So, it seems that the Associated Press did a deep review of scientific papers studying flossing and found that, amazingly, FLOSSING IS USELESS! Sure, and Dewey won the presidency against Truman in the 1948 U.S. Presidential Election- they got that one right too. No one could be more surprised than me at this revelation, but sceptic that I am, I don’t believe it. In my heart (and experience) I know that flossing prevents both decay between teeth and gum disease, and I plan to go through all the articles cited investigating this. Give me a couple of months, though. There’s a lot to read.
While you’re waiting, though, here is another tall tale inspired by a comment by Chuck H., a Facebook friend of mine.
Many years ago, a man named Lemuel Gulliver travelled from one place to another, meeting all sorts of strange creatures. The best-known of these were the Liliputians, who appeared to be fully-formed humans, except they were very, very small. How small were they? Very, very small. Very, very, very, small. Minute. When Gulliver landed on Lilliput after a gale sank his ship, taking everyone but him to the bottom of the sea, he was exhausted from swimming, fighting the currents, and outpacing the sharks and other sea creatures bent on eating him. He fell asleep on the shore, and when he woke up later, he found himself surrounded by a horde of the tiny inhabitants of the island, who, being cautious about the possible danger from such a huge creature, had lashed him with rope, so that he couldn’t move a finger.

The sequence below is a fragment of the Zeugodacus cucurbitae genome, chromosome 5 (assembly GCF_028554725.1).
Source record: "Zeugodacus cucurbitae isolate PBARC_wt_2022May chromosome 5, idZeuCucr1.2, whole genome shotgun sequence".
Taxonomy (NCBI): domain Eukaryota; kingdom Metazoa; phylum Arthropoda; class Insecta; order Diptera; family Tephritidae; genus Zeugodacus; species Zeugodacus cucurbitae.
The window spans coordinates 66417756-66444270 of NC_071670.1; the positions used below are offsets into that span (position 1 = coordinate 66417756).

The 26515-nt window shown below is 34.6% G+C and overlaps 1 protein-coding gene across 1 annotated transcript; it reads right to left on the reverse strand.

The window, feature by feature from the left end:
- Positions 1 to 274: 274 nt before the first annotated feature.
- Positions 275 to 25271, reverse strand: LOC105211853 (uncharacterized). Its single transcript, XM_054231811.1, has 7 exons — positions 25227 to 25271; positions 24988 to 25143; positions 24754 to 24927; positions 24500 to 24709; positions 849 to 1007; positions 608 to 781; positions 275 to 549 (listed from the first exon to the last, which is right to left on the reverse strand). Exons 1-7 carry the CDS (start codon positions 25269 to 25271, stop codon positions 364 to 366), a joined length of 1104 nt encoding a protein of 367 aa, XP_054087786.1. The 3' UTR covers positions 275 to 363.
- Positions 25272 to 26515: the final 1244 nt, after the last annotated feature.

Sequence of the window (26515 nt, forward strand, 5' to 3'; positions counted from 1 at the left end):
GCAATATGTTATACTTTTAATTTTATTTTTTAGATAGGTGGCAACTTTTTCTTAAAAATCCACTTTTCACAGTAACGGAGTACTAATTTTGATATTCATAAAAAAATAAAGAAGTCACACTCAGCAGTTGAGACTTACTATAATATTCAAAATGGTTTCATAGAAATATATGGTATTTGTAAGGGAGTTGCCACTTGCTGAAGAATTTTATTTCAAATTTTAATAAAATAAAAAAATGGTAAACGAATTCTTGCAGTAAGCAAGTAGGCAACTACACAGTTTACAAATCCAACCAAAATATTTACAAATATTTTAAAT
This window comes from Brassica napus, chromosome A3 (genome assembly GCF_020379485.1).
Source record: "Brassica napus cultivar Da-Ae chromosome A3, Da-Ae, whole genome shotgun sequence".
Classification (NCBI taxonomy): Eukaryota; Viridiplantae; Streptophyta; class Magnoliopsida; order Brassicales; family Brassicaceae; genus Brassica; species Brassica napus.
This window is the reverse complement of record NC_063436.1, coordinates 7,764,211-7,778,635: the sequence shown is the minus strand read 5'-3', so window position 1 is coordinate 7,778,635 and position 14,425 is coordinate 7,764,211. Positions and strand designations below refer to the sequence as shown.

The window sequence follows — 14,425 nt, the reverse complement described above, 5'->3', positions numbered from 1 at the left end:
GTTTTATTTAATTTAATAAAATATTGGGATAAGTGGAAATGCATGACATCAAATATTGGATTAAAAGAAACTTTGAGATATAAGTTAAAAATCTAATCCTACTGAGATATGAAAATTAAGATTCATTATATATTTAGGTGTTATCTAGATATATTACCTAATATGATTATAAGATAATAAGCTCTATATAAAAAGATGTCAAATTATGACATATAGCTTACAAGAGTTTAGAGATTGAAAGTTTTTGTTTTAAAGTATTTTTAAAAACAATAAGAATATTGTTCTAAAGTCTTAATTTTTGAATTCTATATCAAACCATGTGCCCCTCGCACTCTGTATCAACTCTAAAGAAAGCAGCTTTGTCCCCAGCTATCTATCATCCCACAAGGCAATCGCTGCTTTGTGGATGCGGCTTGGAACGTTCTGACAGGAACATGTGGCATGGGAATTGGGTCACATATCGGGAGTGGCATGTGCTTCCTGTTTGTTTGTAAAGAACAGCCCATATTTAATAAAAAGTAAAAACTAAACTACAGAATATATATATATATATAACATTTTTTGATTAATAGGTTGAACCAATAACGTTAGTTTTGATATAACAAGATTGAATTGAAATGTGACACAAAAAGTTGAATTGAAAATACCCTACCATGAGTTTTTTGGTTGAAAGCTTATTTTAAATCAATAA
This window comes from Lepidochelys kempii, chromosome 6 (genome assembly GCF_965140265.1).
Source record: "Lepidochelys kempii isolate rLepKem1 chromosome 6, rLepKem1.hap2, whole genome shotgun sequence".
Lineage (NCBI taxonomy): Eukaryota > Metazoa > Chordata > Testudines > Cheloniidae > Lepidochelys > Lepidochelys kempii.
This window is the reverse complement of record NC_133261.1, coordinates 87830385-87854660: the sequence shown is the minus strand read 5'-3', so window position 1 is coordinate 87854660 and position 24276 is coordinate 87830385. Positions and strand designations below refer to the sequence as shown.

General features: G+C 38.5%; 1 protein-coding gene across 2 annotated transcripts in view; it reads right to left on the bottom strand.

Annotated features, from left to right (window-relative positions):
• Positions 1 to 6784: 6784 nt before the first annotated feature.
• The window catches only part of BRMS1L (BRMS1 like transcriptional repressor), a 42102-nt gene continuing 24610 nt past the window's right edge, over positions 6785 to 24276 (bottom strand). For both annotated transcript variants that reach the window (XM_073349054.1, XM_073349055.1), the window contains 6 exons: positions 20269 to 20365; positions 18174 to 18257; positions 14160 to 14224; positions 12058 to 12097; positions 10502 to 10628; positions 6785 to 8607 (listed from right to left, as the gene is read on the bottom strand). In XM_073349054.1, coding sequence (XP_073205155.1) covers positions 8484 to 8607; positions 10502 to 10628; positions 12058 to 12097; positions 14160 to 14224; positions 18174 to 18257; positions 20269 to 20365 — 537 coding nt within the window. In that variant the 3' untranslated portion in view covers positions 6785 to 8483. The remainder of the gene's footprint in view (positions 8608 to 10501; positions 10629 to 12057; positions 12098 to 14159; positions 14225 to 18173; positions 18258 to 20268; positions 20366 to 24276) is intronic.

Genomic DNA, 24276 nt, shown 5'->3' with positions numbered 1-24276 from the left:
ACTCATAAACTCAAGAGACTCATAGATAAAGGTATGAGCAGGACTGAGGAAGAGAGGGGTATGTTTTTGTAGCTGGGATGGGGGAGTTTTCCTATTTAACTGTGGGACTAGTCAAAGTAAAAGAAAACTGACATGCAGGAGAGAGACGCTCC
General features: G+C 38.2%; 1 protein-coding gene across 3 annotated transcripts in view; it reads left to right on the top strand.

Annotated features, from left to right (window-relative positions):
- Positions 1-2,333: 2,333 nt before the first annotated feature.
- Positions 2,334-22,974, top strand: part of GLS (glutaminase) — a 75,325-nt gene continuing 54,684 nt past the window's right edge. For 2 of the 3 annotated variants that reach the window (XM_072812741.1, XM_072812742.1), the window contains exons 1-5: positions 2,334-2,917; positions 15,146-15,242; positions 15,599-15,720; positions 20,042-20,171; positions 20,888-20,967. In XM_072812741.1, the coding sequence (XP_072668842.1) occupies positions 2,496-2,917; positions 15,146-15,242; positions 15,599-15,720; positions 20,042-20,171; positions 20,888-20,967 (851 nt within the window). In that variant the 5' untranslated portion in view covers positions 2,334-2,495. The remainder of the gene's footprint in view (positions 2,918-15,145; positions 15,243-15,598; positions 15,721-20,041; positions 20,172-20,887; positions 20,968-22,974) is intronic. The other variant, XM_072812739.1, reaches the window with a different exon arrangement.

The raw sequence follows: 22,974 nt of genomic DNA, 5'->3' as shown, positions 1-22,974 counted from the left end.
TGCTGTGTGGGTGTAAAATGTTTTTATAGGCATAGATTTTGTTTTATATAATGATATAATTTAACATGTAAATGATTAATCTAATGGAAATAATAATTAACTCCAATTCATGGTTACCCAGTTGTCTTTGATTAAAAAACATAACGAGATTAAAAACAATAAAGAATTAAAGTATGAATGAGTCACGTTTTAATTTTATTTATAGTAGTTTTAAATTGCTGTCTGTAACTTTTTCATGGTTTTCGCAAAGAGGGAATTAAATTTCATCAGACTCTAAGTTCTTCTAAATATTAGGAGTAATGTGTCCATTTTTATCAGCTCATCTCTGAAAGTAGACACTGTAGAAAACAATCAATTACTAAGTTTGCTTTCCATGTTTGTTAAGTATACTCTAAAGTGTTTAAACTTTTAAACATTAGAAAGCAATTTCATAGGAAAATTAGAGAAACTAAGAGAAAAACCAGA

Gulliver, though, was, among many other things, a surgeon and dentist, and he mistook the ropes, which were pretty thin and fashioned from silk, for dental floss. Not having much else to do, Gulliver began to speak, describing his work and the terrible scourges he fought every day, dental decay and gum disease. Not being someone who surfed the net, which was not to be invented for several more centuries, he hadn’t read the Associated Press article on the futility of flossing, so he proceeded to preach on the value of the practice. Gulliver was such a good orator that the creatures of the island were soon convinced. By night, a few would sneak close to him and cut off a length or two of the silk lines and floss their teeth, and amazingly, within a few days they felt better, and had much better breath. This so impressed their friends that the practice spread across the island, and very soon, all of Lilliput had great oral hygiene. Because they used up the silk binding Gulliver, he was quickly able to free himself and soon took short walks across Lilliput. The tiny people of the island hailed Gulliver and wanted to make him their king. But Gulliver was a modest man. He didn’t want power. He just wanted to go forth to other lands, extolling the virtues of good oral hygiene habits far and wide. And this is why Jonathan Swift’s book about him is called Gulliver’s Travels, and not Gulliver’s Floss.
If you liked this story, go read the real Guliiver’s Travels, a satirical novel published in 1726 by Irishman Jonathan Swift, now available free online. It’s in the public domain. And continue to floss. It really does help. I’ve seen it happening.